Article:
Watercolor Techniques: Overlaying Washes (Glazing)

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Glazing layers of the same color to darken value. Lisa Marder

Learning to paint washes is fundamental to watercolor painting. A wash is watercolor paint diluted with water. You can control the value, or tone, of the wash by controlling the ratio of paint to water - the more water, the lighter the value will be. To cover a large surface with a flat, or even, wash you want to use a large amount of the paint and water mixture to keep the edges blended.You can also overlay transparent washes, also called glazing.

Applying a glaze on top of the same color darkens the value. The more glazes you add, the darker the value will become. 

Note: Edges can be hard or soft. A hard edge shows a distinct and even line between colors or strokes. A soft edge is a blurred or blended, often indistinct, line between colors or strokes. In watercolor, a hard edge can be achieved by painting wet paint onto a dry surface (wet on dry). A soft edge can be achieved by painting wet paint onto a wet surface. (wet on wet)

Overlaying Washes of the Same Color (also called Glazing)

One way to darken the value of watercolor is to overlay washes. Controlling value is important to being able to define form and create the illusion of depth and space on a two-dimensional surface. This method uses the transparency of the watercolor by overlaying washes of the same color. In this method you allow the paint to dry, and then add successive layers of the same color, letting each layer dry before painting another layer.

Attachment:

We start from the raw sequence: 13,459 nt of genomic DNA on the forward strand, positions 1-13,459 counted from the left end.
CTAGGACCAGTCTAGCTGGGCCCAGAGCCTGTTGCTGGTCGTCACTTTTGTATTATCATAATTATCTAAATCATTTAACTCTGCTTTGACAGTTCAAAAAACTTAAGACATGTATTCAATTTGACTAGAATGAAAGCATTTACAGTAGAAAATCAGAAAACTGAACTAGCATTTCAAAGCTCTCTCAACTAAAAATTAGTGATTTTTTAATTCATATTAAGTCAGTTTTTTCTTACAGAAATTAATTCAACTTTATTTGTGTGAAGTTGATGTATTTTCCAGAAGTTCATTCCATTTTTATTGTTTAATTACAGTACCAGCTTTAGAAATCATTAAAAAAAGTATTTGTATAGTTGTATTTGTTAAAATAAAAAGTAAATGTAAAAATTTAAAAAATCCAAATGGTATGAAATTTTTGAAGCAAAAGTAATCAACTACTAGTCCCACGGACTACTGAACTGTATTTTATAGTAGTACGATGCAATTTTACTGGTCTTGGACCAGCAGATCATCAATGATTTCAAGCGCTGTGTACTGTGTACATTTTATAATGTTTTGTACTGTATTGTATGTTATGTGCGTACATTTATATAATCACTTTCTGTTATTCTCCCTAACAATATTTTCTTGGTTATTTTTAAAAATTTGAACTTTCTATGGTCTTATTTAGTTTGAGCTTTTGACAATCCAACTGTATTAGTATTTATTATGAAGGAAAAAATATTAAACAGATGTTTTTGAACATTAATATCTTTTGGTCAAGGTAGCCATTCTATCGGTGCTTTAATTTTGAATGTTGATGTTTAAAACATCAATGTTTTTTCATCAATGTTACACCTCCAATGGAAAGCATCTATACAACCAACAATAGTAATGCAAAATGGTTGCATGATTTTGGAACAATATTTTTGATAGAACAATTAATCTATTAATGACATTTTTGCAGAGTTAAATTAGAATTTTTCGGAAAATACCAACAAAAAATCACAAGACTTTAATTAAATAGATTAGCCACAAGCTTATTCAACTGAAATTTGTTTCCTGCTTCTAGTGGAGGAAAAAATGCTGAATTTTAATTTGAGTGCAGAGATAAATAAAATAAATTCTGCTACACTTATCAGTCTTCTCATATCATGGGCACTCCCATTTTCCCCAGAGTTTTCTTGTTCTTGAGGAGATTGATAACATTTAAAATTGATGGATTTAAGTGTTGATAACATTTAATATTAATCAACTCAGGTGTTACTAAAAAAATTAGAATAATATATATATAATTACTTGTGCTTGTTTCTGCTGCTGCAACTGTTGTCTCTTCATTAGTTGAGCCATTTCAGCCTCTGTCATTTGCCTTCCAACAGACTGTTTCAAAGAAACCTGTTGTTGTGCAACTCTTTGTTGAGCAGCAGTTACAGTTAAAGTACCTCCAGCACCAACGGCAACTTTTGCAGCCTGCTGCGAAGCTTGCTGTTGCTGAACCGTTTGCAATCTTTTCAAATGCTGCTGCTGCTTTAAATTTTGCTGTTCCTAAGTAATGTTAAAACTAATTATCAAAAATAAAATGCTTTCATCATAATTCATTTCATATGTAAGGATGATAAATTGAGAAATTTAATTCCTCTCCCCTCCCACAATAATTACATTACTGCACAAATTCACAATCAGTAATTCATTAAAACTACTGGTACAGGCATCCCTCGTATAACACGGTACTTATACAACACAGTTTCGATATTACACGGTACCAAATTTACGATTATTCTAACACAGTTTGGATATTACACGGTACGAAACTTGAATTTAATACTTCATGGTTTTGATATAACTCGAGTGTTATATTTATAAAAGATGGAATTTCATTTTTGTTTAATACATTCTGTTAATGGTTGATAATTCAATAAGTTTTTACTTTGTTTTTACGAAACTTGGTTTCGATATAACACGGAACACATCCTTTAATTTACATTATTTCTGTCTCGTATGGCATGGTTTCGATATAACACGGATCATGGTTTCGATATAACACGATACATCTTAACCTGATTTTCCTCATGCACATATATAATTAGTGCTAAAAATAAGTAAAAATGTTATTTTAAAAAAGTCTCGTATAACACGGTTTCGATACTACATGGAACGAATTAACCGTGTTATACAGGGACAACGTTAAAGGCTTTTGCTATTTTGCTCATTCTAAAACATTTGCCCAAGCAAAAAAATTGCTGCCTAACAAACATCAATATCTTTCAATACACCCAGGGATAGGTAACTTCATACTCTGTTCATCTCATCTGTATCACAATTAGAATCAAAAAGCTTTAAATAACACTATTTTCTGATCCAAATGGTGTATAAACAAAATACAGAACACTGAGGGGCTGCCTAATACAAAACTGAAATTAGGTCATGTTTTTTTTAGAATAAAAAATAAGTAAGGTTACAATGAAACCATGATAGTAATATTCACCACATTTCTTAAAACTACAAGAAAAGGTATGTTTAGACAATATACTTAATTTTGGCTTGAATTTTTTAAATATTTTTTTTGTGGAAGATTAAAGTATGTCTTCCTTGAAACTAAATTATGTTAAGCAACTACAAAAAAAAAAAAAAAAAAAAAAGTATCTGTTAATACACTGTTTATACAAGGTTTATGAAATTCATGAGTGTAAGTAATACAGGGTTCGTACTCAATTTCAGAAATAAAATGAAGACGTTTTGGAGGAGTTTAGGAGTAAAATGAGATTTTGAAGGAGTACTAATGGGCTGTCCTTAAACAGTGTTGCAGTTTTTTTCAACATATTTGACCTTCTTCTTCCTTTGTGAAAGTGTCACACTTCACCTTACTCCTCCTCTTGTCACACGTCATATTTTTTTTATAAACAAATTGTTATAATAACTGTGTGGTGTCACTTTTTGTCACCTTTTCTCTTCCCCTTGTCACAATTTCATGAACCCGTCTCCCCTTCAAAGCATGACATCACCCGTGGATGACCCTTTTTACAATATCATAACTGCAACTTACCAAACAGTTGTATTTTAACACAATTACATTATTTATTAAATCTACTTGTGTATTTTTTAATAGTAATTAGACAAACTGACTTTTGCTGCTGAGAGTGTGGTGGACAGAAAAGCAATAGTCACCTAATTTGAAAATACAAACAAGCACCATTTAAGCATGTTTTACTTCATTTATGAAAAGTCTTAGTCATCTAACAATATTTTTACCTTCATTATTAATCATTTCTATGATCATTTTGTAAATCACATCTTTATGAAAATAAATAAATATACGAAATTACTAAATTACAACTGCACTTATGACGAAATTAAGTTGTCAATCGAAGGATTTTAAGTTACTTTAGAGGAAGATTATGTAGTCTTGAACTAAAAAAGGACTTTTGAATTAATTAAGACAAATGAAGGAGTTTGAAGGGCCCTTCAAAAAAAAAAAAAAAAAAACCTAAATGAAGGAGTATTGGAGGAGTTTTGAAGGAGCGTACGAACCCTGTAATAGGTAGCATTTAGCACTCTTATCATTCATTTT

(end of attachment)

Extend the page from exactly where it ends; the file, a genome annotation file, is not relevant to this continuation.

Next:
Each additional layer darkens the value of the color. Note that letting the paint dry between applications leaves a hard edge between layers.

See Watercolor Techniques: Washes to learn about flat and graded washes

Try overlaying washes with a number of different paint colors and on different papers to see how many layers you can get and how dark a value before the paint and paper start to degrade.

Start with a flat wash of your lightest value covering the whole page. After that is completely dry, leave about an inch at the top and cover the rest of the surface with another flat wash of the same color. Repeat that process as you work your way down the surface, leaving part of each preceding layer showing. 

Overlaying Washes of Different Colors (also called Glazing)

You can also overlap washes of two colors to change the tone and hue of the underlying color. The transparency of the top color with the underlying layer creates a third color. With this technique it is essential to let the paint layers dry before applications to avoid the colors running together.  It is also important to know how colors will interact with each other. To test this, I recommend painting a grid of lines. First paint a vertical line of each color you want to test, and let the lines dry. Then paint a horizontal line of each color over the vertical lines. You will see the new color created at the intersection of the vertical and horizontal lines. See Marion Boddy-Evans' article How to Test if a Paint Color is Opaque or Transparent for an example of a grid of colors.

Painting the grid will also enable you to see which colors are more transparent and which are more opaque.

 Watercolors can be transparent, translucent, or opaque. Read Characteristics of Watercolor Paint to read more about transparency and other characteristics.

See a step-by-step demonstration of painting leaves using the watercolor glazing technique in Step-by-Step Demo: Painting Glazes with Watercolor.

More: Read about two-color washes and variegated washes.

More: Read about the different types of watercolor paint - pan, tube, liquid - in Types of Watercolor Paint.